Since July of 2021, Supportive Housing Services (ballot measure) funding began to flow to agencies, and the work began to rapidly increase the amount of services provided (including permanent housing, temporary housing and outreach). Here are some highlights (this includes some preliminary numbers from the second quarter, but only the numbers from the first quarter are finalized).
At least 1,200 people were moved into housing and off the streets and out of our shelters (more than 300 of those who moved into housing were able to be housed with SHS Metro measure funds)
743 additional people were enrolled in housing programs funded by the Joint Office of Homeless Services (JOHS), putting them on a path to permanent housing
1,300 new people got a shelter bed
7,370 people stayed in their homes thanks to rent assistance, including investments from the SHS Metro funds
131 people received legal assistance to avoid eviction
INNOVATION AND TRANSPARENCY
We launched the Regional Long Term Rental Assistance Program - the first truly regional program in Oregon
Federal Section 8 vouchers often leave vulnerable and deserving people out
Local vouchers can help those people because they offer less red tape
Local vouchers also allow us to pay the rent in market-rate apartments that are off-limits to Section 8 vouchers.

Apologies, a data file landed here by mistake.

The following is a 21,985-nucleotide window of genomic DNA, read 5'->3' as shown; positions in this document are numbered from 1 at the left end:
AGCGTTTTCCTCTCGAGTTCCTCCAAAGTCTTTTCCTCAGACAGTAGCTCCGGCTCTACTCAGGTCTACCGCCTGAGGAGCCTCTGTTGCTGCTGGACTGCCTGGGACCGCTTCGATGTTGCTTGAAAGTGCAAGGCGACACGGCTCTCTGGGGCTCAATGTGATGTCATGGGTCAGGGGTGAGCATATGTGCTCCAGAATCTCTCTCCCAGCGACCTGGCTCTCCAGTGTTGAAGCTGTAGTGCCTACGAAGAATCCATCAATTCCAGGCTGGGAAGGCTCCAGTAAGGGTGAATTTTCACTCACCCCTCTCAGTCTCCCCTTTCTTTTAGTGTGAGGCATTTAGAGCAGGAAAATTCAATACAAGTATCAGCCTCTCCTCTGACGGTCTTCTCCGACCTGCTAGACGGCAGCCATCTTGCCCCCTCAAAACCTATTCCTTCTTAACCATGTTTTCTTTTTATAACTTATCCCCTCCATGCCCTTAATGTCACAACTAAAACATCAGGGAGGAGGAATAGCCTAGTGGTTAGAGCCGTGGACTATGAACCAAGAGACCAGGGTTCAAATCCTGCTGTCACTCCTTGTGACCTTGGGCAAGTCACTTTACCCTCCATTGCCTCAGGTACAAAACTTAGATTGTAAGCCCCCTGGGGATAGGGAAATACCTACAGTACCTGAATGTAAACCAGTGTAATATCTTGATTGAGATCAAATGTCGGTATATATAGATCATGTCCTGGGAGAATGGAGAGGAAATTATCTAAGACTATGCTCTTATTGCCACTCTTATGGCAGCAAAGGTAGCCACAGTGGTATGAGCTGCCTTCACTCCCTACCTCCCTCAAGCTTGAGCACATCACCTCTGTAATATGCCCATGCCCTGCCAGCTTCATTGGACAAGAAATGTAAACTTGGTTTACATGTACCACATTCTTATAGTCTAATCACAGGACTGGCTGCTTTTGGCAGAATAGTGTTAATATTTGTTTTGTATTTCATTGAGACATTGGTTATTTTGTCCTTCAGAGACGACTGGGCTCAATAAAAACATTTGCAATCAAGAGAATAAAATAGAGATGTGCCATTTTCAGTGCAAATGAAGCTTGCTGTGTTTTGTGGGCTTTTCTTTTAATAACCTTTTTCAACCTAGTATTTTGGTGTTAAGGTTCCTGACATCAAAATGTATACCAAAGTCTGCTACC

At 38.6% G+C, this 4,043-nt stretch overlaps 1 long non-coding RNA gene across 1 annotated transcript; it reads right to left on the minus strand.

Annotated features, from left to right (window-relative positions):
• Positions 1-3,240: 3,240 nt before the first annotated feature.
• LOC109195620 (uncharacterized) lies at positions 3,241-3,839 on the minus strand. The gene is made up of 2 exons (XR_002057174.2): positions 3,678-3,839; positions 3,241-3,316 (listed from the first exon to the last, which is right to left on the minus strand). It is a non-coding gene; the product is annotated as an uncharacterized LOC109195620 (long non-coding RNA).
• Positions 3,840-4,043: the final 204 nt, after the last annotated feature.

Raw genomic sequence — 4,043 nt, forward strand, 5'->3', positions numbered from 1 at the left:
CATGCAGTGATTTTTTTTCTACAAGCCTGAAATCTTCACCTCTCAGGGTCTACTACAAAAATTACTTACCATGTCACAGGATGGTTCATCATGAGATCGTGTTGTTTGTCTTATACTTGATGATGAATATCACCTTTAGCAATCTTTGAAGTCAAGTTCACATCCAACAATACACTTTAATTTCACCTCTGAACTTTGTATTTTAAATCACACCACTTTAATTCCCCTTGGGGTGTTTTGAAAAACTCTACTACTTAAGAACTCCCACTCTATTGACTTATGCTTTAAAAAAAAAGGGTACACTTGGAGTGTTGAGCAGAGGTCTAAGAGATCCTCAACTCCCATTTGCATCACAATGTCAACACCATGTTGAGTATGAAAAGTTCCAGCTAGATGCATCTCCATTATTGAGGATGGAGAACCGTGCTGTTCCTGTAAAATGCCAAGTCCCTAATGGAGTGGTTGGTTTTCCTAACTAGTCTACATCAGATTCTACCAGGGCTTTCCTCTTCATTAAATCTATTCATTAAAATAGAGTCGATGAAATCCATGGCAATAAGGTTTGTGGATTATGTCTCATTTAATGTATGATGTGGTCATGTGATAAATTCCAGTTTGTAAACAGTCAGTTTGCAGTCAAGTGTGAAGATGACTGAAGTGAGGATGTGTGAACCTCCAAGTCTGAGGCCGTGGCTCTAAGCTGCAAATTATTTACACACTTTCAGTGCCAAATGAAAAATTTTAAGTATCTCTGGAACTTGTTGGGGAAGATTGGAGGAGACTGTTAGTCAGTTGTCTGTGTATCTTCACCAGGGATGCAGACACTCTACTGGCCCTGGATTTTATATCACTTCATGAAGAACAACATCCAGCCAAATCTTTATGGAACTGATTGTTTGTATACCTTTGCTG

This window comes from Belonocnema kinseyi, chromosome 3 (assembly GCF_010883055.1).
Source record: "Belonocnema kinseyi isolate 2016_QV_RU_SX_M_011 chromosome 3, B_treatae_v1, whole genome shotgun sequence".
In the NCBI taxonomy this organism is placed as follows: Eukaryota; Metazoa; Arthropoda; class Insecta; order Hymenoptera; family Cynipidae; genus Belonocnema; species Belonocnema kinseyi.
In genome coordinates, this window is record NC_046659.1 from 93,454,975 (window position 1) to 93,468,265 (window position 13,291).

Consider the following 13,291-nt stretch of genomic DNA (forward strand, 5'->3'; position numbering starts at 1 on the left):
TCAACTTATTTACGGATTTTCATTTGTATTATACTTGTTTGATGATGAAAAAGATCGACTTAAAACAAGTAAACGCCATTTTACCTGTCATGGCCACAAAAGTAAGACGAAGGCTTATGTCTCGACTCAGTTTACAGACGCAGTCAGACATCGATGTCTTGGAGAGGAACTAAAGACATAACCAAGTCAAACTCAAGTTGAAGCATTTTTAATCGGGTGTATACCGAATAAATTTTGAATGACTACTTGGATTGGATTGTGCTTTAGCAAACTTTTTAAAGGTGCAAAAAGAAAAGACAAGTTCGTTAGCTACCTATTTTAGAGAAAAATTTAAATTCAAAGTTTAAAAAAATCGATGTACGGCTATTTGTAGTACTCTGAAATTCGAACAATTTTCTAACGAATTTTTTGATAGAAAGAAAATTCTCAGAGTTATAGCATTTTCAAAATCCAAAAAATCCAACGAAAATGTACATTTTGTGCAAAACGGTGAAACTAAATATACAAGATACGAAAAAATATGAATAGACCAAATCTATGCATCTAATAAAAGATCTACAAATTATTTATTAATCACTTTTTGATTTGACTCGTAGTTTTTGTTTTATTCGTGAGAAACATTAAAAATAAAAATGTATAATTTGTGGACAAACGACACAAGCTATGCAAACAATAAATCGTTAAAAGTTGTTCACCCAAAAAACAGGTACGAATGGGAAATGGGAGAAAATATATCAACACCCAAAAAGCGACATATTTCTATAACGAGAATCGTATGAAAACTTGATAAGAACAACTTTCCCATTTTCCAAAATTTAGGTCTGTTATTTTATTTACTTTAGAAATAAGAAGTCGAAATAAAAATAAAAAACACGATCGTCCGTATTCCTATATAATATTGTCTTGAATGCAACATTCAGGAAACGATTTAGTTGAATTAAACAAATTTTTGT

We joined the Built for Zero initiative to collect more accurate data and direct better services to people experiencing chronic homelessness.
TRASH CLEANUP, LIVABILITY AND STREET OUTREACH
$1.5 million from Metro funds help launch new initiatives for trash collection, hygiene stations and employment services
34 clean-up projects completed, with at least 76,000 lbs of garbage collected
3,416 showers provided
330 outreach engagements.
The Joint Office has used SHS Metro funds to hire 10 of 15 new positions in our Navigation Teams. Those are outreach teams that work intensively with the highest-impact encampments, getting people there access to shelter, but also helping with basics like ID cards, health insurance, eyeglasses and other benefits.
New investments of $44 million were dedicated for congregate and alternative shelters:
338 beds/pods/rooms (pods and rooms can serve more than one person) are either open for the first time or have been converted from temporary capacity to ongoing capacity.
60 new congregate shelter beds
137 sleeping pods
141 motel rooms
Another 400 beds could come online this year, including the Safe Rest Villages.
Before COVID, our system had 1,400 year-round shelter beds, so these new projects will mark a major expansion.
Here are slides from the two presentations made to the Multnomah County Board of Commissioners:
And you can download the full PDF of the Fiscal Year 2022 1st Quarter Report by clicking the image on the right.